U.S. job creation steady for now, but slow

December 3, 2010

The author is a Reuters Breakingviews columnist. The opinions expressed are his own.

The November unemployment report showed that U.S. job creation is steady for now, but too slow to lower the unemployment rate. Job creation was weaker than prognosticators expected, but that was partly because of pre-holiday cautiousness in the retail sector. With no new fiscal stimulus, modest job creation is likely to continue — provided monetary largesse doesn’t undermine it.

Two factors made the feeble 39,000 jobs created last month a less dire statistic than it seems. First, September and October jobs were revised higher by a total of 38,000. Upward revisions have been the norm in recent months, and the same could happen to November’s figure.

Second, while seasonally adjusted retail sector employment declined, in absolute terms retail employment increased by 300,000 from November 2009. Retailers, like schools back in September, may simply be hiring less aggressively than in some of the prior years that shape the seasonal adjustment. That would hardly be surprising given the economy’s recent trajectory.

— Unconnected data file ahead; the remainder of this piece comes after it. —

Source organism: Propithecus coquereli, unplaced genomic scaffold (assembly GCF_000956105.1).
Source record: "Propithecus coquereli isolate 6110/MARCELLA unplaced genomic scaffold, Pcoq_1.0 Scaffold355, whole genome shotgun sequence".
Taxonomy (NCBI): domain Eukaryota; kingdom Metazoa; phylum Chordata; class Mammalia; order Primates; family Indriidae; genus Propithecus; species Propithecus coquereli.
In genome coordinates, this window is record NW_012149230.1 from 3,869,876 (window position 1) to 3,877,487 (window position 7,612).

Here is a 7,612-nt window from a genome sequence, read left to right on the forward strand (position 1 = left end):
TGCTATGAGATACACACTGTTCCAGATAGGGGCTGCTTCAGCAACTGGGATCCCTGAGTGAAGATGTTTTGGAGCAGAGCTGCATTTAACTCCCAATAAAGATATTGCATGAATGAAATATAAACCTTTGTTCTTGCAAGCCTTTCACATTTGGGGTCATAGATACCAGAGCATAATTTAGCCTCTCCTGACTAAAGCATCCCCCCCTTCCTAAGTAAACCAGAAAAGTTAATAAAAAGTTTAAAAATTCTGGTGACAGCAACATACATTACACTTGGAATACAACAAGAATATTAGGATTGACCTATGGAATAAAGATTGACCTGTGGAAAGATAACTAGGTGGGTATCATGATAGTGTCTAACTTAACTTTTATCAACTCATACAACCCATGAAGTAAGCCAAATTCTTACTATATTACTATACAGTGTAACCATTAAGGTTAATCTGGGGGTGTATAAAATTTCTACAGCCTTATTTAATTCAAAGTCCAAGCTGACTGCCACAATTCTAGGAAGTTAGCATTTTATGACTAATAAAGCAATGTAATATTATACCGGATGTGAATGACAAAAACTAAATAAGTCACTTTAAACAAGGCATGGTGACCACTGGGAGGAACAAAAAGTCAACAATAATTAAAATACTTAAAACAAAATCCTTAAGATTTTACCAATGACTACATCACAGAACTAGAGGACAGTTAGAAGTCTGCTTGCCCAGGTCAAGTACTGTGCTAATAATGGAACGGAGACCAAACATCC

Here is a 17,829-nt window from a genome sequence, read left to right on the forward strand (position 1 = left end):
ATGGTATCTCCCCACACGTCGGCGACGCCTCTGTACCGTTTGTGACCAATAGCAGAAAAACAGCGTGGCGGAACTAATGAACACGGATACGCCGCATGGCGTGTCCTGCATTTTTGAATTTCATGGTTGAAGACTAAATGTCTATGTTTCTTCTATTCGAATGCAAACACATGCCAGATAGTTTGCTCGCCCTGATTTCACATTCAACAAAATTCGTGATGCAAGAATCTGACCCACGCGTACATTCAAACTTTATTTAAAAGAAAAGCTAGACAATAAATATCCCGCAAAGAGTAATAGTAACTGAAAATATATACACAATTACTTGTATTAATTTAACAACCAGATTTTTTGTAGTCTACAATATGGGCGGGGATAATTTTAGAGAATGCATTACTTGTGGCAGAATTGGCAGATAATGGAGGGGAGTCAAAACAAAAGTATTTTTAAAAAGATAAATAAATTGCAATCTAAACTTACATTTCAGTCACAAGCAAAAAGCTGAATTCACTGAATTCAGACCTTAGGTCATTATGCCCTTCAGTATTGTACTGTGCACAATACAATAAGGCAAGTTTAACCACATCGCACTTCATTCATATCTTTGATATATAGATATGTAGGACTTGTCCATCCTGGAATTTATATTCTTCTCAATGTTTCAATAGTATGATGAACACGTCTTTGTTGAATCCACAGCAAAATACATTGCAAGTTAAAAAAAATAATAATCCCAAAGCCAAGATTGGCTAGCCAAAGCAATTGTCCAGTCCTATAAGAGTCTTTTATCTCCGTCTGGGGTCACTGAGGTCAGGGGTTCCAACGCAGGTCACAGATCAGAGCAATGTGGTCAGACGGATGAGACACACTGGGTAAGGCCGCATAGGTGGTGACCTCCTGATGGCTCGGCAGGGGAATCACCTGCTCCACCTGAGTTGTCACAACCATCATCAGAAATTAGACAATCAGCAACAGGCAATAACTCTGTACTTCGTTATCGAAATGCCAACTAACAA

Yet even if it’s not as bad as it looks, the overall trend is still unattractive. The creation this year of an average of 86,000 jobs per month is insufficient to bring down the dangerously high rate of unemployment. Long-term unemployment and the number of discouraged workers are still on the increase. So November’s uptick in the headline unemployment rate to 9.8 percent may better reflect reality than the decline from 10.1 percent in October 2009 to 9.5 percent in June 2010.

The atypically weak job creation as the U.S. economy puts recession behind it could well be related to the fiscal and monetary policies recently pursued. While net fiscal stimulus has lessened, with lower deficits than the previous year in every month since May, exceptional monetary stimulus continues.

This is unlikely to have much positive impact on job creation; instead, a continuing surge in commodity prices stoked by cheap money could stifle economic growth and thereby slow job creation. Unfortunately, for the long-term unemployed there is little Christmas cheer.

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